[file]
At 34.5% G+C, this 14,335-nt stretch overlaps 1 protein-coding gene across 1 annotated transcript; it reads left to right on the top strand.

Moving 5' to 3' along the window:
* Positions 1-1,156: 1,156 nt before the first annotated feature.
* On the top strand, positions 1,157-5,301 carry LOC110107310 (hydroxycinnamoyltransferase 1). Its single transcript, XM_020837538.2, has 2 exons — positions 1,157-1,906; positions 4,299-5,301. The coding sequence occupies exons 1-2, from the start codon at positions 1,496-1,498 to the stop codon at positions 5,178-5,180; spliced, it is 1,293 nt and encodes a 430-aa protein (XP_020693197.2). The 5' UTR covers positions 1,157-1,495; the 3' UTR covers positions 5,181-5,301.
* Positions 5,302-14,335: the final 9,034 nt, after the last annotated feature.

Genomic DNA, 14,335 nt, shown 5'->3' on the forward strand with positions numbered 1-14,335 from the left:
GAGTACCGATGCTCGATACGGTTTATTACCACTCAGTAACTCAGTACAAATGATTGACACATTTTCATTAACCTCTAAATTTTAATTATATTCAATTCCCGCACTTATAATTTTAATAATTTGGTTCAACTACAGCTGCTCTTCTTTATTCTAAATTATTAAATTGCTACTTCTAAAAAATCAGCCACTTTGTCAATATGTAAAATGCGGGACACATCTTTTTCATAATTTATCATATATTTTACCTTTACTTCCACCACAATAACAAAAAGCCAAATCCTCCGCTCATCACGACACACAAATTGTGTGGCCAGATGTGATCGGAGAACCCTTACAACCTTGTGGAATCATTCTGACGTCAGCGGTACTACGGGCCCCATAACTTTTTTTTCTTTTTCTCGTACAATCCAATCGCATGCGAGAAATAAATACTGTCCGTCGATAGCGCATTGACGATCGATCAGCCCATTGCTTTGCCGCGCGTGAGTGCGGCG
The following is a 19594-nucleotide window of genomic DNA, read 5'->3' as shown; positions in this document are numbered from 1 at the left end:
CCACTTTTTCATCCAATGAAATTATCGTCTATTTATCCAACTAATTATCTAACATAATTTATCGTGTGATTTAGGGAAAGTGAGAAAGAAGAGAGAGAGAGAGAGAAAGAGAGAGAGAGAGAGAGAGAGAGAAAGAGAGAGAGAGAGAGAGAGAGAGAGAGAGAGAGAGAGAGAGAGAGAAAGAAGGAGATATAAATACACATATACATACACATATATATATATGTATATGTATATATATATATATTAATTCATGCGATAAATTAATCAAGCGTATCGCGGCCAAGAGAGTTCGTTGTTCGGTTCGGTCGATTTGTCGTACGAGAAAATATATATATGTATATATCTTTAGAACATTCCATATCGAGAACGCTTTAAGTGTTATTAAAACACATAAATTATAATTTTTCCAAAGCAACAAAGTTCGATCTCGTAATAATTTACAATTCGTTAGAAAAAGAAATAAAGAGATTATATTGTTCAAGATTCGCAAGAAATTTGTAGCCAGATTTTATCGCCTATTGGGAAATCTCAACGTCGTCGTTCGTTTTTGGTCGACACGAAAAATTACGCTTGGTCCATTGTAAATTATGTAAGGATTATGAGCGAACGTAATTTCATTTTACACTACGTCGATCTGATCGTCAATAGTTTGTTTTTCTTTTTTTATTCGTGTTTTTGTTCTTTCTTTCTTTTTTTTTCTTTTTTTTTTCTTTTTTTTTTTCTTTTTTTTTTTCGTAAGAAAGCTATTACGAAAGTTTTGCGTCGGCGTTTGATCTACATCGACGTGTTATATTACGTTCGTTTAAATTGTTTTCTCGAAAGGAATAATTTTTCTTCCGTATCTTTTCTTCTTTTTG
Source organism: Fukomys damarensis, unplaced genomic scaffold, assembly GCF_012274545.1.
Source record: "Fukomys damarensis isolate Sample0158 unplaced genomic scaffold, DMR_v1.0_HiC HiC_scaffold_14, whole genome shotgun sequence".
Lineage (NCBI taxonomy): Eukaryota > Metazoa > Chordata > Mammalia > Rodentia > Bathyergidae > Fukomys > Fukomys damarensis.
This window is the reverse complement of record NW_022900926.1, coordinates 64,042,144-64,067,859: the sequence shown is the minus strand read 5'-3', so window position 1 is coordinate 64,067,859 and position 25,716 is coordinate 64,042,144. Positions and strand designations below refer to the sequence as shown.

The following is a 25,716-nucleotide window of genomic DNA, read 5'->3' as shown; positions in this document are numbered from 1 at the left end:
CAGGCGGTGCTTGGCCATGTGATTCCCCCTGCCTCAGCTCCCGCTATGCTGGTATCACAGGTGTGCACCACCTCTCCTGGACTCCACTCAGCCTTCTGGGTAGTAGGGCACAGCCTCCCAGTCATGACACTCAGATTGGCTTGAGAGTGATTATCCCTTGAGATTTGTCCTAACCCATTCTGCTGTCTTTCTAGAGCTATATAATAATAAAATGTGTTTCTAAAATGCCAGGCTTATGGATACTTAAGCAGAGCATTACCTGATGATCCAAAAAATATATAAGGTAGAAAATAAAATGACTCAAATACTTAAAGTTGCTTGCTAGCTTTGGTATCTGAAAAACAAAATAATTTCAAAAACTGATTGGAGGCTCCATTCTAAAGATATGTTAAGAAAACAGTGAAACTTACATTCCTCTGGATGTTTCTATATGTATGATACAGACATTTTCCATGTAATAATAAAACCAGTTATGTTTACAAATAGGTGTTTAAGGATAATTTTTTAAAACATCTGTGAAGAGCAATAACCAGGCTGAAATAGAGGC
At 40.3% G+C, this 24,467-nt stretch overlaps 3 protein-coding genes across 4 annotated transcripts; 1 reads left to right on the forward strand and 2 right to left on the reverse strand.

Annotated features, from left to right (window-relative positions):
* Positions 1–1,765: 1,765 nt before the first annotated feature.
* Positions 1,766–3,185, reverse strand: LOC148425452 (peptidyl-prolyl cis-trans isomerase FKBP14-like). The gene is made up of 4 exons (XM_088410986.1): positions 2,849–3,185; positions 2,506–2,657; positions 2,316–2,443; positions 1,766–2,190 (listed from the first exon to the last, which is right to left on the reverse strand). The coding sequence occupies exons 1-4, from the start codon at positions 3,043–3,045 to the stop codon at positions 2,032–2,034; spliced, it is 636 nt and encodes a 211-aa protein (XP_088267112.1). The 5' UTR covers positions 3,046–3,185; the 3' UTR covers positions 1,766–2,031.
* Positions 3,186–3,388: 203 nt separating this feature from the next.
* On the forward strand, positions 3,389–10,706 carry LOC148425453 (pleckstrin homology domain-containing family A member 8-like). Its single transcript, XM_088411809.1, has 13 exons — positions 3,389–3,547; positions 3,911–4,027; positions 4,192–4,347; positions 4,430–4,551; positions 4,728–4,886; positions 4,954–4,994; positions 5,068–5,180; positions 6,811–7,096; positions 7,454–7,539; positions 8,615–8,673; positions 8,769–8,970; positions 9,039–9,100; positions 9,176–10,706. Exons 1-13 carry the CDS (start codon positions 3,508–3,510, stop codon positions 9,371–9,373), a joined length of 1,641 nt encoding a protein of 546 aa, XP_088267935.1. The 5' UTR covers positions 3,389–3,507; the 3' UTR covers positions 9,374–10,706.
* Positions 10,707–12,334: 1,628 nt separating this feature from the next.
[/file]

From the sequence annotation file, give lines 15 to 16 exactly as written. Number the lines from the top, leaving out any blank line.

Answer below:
CAGGCGGTGCTTGGCCATGTGATTCCCCCTGCCTCAGCTCCCGCTATGCTGGTATCACAGGTGTGCACCACCTCTCCTGGACTCCACTCAGCCTTCTGGGTAGTAGGGCACAGCCTCCCAGTCATGACACTCAGATTGGCTTGAGAGTGATTATCCCTTGAGATTTGTCCTAACCCATTCTGCTGTCTTTCTAGAGCTATATAATAATAAAATGTGTTTCTAAAATGCCAGGCTTATGGATACTTAAGCAGAGCATTACCTGATGATCCAAAAAATATATAAGGTAGAAAATAAAATGACTCAAATACTTAAAGTTGCTTGCTAGCTTTGGTATCTGAAAAACAAAATAATTTCAAAAACTGATTGGAGGCTCCATTCTAAAGATATGTTAAGAAAACAGTGAAACTTACATTCCTCTGGATGTTTCTATATGTATGATACAGACATTTTCCATGTAATAATAAAACCAGTTATGTTTACAAATAGGTGTTTAAGGATAATTTTTTAAAACATCTGTGAAGAGCAATAACCAGGCTGAAATAGAGGC
At 40.3% G+C, this 24,467-nt stretch overlaps 3 protein-coding genes across 4 annotated transcripts; 1 reads left to right on the forward strand and 2 right to left on the reverse strand.